[Solution] Concat Sort solution codechef

Concat Sort solution codechef – JJ has an array A. He can perform the following operation on A:

  • Divide A into two subsequences P and Q such that each A_i belongs to either P or Q.
  • Set A := P\ \texttt{concat}\ Q

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[Solution] Concat Sort solution codechef

Here \texttt{concat} denotes the concatenation operation. For e.g. [2, 1, 5] \texttt{ concat } [4, 3] = [2, 1, 5, 4, 3].

Is it possible to make A sorted in non-decreasing order after applying the above operation at most once?

Note: An array X is a subsequence of an array Y if X can be obtained by deletion of several (possibly, zero or all) elements from Y.

Input Format

  • The first line contains a single integer T — the number of test cases. Then the test cases follow.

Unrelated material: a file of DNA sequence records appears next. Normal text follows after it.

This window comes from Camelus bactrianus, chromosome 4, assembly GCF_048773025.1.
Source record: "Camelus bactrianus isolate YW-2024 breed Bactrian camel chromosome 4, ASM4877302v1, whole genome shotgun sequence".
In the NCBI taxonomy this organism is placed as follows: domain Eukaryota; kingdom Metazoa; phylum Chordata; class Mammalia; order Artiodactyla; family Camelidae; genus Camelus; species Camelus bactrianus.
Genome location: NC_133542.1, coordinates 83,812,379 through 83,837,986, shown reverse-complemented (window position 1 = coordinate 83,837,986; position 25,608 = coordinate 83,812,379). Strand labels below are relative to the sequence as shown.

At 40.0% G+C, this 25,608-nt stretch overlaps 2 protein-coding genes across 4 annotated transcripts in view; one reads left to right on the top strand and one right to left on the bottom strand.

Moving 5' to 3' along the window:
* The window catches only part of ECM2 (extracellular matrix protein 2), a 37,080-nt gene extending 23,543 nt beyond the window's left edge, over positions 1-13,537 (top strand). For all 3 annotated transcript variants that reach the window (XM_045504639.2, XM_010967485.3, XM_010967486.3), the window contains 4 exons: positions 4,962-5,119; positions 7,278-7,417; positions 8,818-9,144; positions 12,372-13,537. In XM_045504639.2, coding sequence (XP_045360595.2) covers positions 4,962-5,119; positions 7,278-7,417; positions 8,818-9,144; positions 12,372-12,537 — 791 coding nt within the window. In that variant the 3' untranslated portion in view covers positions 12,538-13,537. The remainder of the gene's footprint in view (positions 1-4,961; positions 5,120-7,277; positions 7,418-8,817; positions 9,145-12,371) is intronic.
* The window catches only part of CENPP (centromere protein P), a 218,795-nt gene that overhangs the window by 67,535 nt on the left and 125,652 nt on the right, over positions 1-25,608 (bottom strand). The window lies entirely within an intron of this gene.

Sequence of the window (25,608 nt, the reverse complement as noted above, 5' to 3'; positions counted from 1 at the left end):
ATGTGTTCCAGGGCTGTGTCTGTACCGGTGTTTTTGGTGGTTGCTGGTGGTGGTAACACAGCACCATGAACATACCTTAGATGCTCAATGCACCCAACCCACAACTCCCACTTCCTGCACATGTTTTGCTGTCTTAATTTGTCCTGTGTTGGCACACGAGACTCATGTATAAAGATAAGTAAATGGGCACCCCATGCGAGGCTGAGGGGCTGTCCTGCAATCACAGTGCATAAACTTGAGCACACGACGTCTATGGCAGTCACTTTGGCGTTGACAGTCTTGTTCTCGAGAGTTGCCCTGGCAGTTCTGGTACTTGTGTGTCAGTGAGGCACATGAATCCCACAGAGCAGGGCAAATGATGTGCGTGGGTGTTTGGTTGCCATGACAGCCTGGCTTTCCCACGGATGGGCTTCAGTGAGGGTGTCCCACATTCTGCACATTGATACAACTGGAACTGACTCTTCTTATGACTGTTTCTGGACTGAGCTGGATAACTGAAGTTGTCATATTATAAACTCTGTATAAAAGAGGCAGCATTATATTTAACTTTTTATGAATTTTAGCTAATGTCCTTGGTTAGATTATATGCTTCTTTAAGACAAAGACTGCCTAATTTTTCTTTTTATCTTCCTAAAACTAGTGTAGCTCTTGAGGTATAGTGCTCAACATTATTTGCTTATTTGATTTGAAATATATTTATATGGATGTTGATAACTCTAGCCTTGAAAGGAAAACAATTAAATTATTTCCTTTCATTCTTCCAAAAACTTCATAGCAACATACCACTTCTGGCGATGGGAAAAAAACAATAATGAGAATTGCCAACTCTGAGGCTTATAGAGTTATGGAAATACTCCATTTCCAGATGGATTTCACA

• The first line of each test case contains an integer N — the size of the array A.
  • The second line of each test case contains N space-separated integers A_1, A_2, \ldots, A_N denoting the array A.

Output Format

For each test case, output YES if it is possible to make the array A sorted after applying the given operation at most once. Otherwise, output NO.

You may print each character of YES and NO in uppercase or lowercase (for example, yesyEsYes will be considered identical).

[Solution] Concat Sort solution codechef

  • 1 \leq T \leq 10^5
  • 2 \leq N \leq 10^5
  • 1 \le A_i \le 10^9
  • Sum of N over all test cases does not exceed 2 \cdot 10^5.

Sample 1:

Input

Output

3
6
4 5 6 1 2 3
5
1 3 5 2 4
5
5 10 7 11 9
YES
NO
YES

[Solution] Concat Sort solution codechef Explanation:

Test case 1: We can select P = [1, 2, 3] and Q = [4, 5, 6]. Therefore A will become [1, 2, 3, 4, 5, 6] which is sorted.

Test case 2: It can be proven that it is not possible to sort A by using the given operation at most once.

Test case 3: We can select P = [5, 7, 9] and Q = [10, 11]. Therefore A will become [5, 7, 9, 10, 11] which is sorted.

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